7. The Angel of Rome by Jess Walter

Reading Jess Walter’s second collection of short stories, one is shepherded through sometimes gritty terrain, but with the constant assurance of finding light and unexpected laughs. He mines gold from the profound perspectives of his unique characters. 

8. A Portrait of the Scientist as a Young Woman by Lindy Elkins-Tanton

Lindy Elkins-Tanton, a planetary scientist, tells how she overcame obstacles to lead the NASA mission that will send a rocket to explore the massive asteroid Psyche. Her beautiful and inspiring memoir illuminates the challenges faced by women in science.

9. Meet Me by the Fountain by Alexandra Lange

Architecture critic Alexandra Lange’s fascinating cultural history explores the shopping mall, beginning with its birth in postwar America. She captures the mall’s role in providing freedom to some while excluding others, and offers ideas for how to re-imagine the empty shopping centers that now dot the suburban landscape.

10. We Refuse To Forget by Caleb Gayle

Caleb Gayle’s eye-opening account centers on Black members of the Creek tribe, who were long considered fully Creek but whose tribal membership was revoked in 1979. In tracing their history up to current legal efforts by descendants to be reinstated in the tribe, Gayle complicates our easy assumptions about American identity.

You've read  of  free articles. Subscribe to continue.
Real news can be honest, hopeful, credible, constructive.
What is the Monitor difference? Tackling the tough headlines – with humanity. Listening to sources – with respect. Seeing the story that others are missing by reporting what so often gets overlooked: the values that connect us. That’s Monitor reporting – news that changes how you see the world.

Dear Reader,

About a year ago, I happened upon this statement about the Monitor in the Harvard Business Review – under the charming heading of “do things that don’t interest you”:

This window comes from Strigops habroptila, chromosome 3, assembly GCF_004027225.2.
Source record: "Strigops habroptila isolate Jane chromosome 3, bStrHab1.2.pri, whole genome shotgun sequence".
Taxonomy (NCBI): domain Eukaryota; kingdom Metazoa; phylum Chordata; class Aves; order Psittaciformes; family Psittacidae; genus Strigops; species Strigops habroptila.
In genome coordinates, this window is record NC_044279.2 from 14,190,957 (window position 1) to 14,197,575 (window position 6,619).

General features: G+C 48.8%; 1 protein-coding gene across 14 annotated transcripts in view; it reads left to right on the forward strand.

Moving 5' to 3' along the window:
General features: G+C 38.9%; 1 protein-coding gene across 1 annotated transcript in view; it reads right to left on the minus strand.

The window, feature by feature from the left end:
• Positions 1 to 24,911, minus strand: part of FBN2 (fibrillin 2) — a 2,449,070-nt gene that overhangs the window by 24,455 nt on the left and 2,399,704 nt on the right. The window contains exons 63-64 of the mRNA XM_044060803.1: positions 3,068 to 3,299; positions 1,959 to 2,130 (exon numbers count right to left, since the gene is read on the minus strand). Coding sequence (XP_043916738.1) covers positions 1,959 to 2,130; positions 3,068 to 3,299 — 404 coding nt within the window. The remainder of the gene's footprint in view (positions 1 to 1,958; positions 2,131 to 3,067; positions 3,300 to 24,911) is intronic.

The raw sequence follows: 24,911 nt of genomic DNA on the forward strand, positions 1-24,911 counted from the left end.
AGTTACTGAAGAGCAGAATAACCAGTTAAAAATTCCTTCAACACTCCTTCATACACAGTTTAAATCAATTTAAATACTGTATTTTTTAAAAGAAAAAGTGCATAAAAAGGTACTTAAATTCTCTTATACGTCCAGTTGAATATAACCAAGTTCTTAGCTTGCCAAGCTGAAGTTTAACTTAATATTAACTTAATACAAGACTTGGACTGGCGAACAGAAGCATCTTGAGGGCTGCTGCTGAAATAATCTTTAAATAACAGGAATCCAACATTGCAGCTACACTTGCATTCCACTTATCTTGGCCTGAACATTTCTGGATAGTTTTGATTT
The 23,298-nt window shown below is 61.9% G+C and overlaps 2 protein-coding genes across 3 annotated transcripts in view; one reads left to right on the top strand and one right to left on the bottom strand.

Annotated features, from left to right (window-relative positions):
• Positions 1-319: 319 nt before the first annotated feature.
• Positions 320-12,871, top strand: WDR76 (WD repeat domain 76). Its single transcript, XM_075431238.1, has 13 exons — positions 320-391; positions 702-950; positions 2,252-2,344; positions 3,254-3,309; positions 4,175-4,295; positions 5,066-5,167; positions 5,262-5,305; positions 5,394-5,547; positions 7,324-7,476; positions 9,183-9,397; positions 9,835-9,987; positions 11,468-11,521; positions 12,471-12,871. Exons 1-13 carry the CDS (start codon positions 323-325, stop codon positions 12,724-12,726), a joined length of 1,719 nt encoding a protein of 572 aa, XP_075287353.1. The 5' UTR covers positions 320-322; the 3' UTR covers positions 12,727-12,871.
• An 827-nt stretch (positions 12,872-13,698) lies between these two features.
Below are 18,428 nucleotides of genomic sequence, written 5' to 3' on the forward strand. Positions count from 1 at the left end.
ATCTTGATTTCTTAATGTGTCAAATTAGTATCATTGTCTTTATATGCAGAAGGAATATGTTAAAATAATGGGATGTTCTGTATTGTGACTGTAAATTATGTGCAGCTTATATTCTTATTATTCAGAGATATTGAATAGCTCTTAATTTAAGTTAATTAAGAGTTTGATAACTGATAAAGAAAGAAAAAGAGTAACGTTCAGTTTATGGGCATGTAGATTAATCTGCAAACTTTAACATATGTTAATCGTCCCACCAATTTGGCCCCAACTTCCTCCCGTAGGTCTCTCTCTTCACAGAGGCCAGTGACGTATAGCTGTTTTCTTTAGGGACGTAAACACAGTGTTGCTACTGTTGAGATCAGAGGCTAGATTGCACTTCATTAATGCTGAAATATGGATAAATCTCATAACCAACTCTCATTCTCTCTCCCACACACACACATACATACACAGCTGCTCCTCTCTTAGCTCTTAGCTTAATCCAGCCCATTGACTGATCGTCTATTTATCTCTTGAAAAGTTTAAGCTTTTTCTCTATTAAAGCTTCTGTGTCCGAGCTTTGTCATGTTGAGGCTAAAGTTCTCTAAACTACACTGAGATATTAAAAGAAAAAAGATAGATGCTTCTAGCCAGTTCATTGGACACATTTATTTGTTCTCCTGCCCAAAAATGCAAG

“Many things that end up” being meaningful, writes social scientist Joseph Grenny, “have come from conference workshops, articles, or online videos that began as a chore and ended with an insight. My work in Kenya, for example, was heavily influenced by a Christian Science Monitor article I had forced myself to read 10 years earlier. Sometimes, we call things ‘boring’ simply because they lie outside the box we are currently in.”

If you were to come up with a punchline to a joke about the Monitor, that would probably be it. We’re seen as being global, fair, insightful, and perhaps a bit too earnest. We’re the bran muffin of journalism.

But you know what? We change lives. And I’m going to argue that we change lives precisely because we force open that too-small box that most human beings think they live in.

The Monitor is a peculiar little publication that’s hard for the world to figure out. We’re run by a church, but we’re not only for church members and we’re not about converting people. We’re known as being fair even as the world becomes as polarized as at any time since the newspaper’s founding in 1908.

We have a mission beyond circulation, we want to bridge divides. We’re about kicking down the door of thought everywhere and saying, “You are bigger and more capable than you realize. And we can prove it.”

If you’re looking for bran muffin journalism, you can subscribe to the Monitor for $15. You’ll get the Monitor Weekly magazine, the Monitor Daily email, and unlimited access to

QR Code to Kick off summer with the 10 best books of June
Read this article in
QR Code to Subscription page
Start your subscription today